Further testing shows new PS5’s smaller, lighter heatsink keeps console cooler


not so hot (which is good in this case) —

New testing refutes assertions that a smaller heatsink means a hotter console.

Andrew Cunningham

Old PS5 heatsink on the left, new

Enlarge / Old PS5 heatsink on the left, new “11-series” PS5 heatsink on the right.

Last month, Sony began shipping a lightly revised version of its PlayStation 5 console with a smaller, lighter heatsink and a handful of other tweaks. An earlier teardown and analysis of the revised PS5 made headlines because it suggested that the new PS5 ran warmer than the old one, based on the temperature of the air being exhausted from the console. This does make some intuitive sense if you assume that a smaller heatsink will automatically be worse at dissipating heat. But more detailed and precise testing from the YouTubers at Hardware Busters International backs up our skepticism of that claim, showing that the PS5’s exhaust air is warmer because the new cooling system is doing a better job of removing heat from the console, as cooling systems are meant to do.

The Hardware Busters testing measured the temperature of the APU, memory, voltage regulator modules (VRMs), and exhaust air while Devil May Cry 5 was running on both PS5 models. The exhaust air is indeed a few degrees warmer in the new PS5 than the old one, but on average, the new PS5’s APU ran about 11°C cooler, dropping from about 51°C to 40°C.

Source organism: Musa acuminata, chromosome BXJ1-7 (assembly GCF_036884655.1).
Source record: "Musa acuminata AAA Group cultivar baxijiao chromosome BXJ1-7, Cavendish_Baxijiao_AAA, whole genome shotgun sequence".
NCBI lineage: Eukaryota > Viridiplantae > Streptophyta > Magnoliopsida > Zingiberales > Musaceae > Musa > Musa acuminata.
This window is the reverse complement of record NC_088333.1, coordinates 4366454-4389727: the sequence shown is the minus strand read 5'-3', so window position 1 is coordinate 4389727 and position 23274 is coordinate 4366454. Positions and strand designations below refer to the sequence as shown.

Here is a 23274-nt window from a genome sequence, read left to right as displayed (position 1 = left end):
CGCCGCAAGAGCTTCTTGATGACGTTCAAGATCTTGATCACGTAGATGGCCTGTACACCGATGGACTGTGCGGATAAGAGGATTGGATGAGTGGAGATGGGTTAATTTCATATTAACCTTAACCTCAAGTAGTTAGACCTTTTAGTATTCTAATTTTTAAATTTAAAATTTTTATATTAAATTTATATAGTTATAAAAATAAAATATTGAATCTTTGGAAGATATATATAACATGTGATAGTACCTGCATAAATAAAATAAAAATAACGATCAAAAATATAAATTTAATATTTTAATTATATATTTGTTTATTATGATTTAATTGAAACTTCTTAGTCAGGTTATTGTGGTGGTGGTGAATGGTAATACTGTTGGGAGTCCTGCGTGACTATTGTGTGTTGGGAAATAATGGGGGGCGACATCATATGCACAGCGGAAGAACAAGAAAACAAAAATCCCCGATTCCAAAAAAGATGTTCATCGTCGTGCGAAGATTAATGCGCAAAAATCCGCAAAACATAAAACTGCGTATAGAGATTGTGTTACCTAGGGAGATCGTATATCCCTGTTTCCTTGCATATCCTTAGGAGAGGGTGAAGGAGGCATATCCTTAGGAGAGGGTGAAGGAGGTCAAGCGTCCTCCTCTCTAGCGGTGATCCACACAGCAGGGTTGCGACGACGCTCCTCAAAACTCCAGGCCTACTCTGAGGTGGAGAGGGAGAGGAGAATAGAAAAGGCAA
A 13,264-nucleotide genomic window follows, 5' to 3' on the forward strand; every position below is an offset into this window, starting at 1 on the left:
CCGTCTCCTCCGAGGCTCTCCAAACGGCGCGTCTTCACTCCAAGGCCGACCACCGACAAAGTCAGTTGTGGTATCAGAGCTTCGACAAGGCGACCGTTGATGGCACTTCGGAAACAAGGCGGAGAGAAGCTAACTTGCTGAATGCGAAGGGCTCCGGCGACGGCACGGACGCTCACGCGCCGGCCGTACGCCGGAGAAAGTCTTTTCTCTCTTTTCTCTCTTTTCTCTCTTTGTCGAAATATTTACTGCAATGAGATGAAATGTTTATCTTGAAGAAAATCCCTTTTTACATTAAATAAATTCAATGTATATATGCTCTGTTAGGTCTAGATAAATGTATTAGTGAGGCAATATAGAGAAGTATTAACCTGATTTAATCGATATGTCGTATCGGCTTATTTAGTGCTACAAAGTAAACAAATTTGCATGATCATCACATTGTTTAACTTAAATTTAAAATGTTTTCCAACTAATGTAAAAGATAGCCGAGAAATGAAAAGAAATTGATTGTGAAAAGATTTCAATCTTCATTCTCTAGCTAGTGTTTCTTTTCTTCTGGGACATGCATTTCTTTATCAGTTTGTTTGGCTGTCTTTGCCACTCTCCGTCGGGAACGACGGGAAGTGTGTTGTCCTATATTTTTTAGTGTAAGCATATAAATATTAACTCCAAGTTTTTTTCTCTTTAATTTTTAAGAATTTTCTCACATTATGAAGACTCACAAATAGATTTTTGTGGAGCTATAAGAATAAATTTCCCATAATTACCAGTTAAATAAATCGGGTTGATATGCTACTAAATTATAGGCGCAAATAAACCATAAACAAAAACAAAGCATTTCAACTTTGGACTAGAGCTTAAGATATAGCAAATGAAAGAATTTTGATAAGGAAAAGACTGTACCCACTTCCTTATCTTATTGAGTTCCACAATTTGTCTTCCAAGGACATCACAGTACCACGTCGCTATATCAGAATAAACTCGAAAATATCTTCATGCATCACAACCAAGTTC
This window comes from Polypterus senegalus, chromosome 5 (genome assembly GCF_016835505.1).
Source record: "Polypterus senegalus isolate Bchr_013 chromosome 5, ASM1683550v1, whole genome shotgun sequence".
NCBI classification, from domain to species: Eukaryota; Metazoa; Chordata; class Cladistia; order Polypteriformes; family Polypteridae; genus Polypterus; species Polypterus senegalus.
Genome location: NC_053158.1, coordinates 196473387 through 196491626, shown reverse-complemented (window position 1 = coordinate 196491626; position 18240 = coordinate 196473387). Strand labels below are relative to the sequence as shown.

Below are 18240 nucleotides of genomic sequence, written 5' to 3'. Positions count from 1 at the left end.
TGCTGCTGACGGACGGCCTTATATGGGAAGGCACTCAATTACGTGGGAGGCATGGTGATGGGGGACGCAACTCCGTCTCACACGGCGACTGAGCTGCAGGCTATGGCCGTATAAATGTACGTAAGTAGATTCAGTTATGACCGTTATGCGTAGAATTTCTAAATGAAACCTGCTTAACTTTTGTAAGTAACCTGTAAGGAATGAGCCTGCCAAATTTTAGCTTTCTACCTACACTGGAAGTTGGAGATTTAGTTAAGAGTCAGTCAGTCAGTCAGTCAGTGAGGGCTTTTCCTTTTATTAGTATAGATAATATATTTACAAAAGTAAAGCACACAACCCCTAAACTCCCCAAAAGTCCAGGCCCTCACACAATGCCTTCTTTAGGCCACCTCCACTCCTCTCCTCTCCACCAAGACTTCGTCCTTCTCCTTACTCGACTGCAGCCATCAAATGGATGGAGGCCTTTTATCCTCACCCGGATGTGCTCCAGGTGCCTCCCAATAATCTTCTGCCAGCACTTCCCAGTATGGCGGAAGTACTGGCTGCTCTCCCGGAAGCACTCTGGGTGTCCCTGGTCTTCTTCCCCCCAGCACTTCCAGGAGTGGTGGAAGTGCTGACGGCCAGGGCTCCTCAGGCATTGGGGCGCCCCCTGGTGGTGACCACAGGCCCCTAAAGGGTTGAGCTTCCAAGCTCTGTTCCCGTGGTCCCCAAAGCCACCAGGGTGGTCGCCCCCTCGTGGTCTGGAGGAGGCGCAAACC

The memory and VRM temperatures in the new PS5 rise a bit—the memory temperature goes up by around 7°C and the VRM temperature goes up by around 1.3°C—but neither increase should have a huge impact on the console’s reliability or longevity. The much larger drop in APU temperature is worth the tradeoff.

Comparing the CPU, RAM, VRM, and exhaust temperatures of the original PS5 and the revised model with the smaller heatsink.

Comparing the CPU, RAM, VRM, and exhaust temperatures of the original PS5 and the revised model with the smaller heatsink.

These results only compare a single old PS5 to a single new PS5, and the numbers might look different with a larger sample size. But they should at least convince you that the newer, lighter PS5’s smaller heatsink is not automatically going to result in a hotter, louder, more failure-prone console. The new PS5’s model number is CFI-1102A, while the original’s is CFI-1000—look for these numbers if you want to make sure to get the new revision.

The Hardware Busters team identified a few other minor differences in the system board with the new revision but found that almost everything important to keeping the console cool—the number and type of fans, the fan speed, and the noise level—are either identical or nearly identical. The new PS5 was about one decibel louder, and its power consumption under most circumstances was a couple of watts higher, but this kind of minor variance between consoles is normal and not necessarily related to the heatsink or other internal changes.

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